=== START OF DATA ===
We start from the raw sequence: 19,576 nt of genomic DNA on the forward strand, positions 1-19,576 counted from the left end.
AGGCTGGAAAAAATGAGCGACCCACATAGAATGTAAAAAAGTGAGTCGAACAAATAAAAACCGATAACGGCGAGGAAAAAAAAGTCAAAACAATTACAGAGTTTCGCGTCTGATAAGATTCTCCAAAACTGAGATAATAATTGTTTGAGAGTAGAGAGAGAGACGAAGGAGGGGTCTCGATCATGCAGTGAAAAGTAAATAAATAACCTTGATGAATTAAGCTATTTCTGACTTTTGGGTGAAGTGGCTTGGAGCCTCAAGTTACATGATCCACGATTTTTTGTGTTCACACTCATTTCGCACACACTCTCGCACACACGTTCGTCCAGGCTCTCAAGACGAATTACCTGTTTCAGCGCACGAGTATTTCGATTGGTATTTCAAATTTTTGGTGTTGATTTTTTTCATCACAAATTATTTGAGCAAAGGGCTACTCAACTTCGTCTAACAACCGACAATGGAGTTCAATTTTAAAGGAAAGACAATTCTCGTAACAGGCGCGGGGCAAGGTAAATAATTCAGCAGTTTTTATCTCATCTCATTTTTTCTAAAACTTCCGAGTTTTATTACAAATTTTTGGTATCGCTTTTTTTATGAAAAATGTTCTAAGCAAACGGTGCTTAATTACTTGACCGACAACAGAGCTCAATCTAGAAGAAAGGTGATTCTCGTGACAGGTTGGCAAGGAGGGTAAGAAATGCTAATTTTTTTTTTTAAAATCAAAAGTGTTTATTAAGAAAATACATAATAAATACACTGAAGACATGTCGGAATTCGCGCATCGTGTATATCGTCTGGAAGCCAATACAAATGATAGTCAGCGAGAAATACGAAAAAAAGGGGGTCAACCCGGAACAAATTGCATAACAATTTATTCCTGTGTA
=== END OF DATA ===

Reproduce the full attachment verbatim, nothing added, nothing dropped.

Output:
We start from the raw sequence: 19,576 nt of genomic DNA on the forward strand, positions 1-19,576 counted from the left end.
AGGCTGGAAAAAATGAGCGACCCACATAGAATGTAAAAAAGTGAGTCGAACAAATAAAAACCGATAACGGCGAGGAAAAAAAAGTCAAAACAATTACAGAGTTTCGCGTCTGATAAGATTCTCCAAAACTGAGATAATAATTGTTTGAGAGTAGAGAGAGAGACGAAGGAGGGGTCTCGATCATGCAGTGAAAAGTAAATAAATAACCTTGATGAATTAAGCTATTTCTGACTTTTGGGTGAAGTGGCTTGGAGCCTCAAGTTACATGATCCACGATTTTTTGTGTTCACACTCATTTCGCACACACTCTCGCACACACGTTCGTCCAGGCTCTCAAGACGAATTACCTGTTTCAGCGCACGAGTATTTCGATTGGTATTTCAAATTTTTGGTGTTGATTTTTTTCATCACAAATTATTTGAGCAAAGGGCTACTCAACTTCGTCTAACAACCGACAATGGAGTTCAATTTTAAAGGAAAGACAATTCTCGTAACAGGCGCGGGGCAAGGTAAATAATTCAGCAGTTTTTATCTCATCTCATTTTTTCTAAAACTTCCGAGTTTTATTACAAATTTTTGGTATCGCTTTTTTTATGAAAAATGTTCTAAGCAAACGGTGCTTAATTACTTGACCGACAACAGAGCTCAATCTAGAAGAAAGGTGATTCTCGTGACAGGTTGGCAAGGAGGGTAAGAAATGCTAATTTTTTTTTTTAAAATCAAAAGTGTTTATTAAGAAAATACATAATAAATACACTGAAGACATGTCGGAATTCGCGCATCGTGTATATCGTCTGGAAGCCAATACAAATGATAGTCAGCGAGAAATACGAAAAAAAGGGGGTCAACCCGGAACAAATTGCATAACAATTTATTCCTGTGTA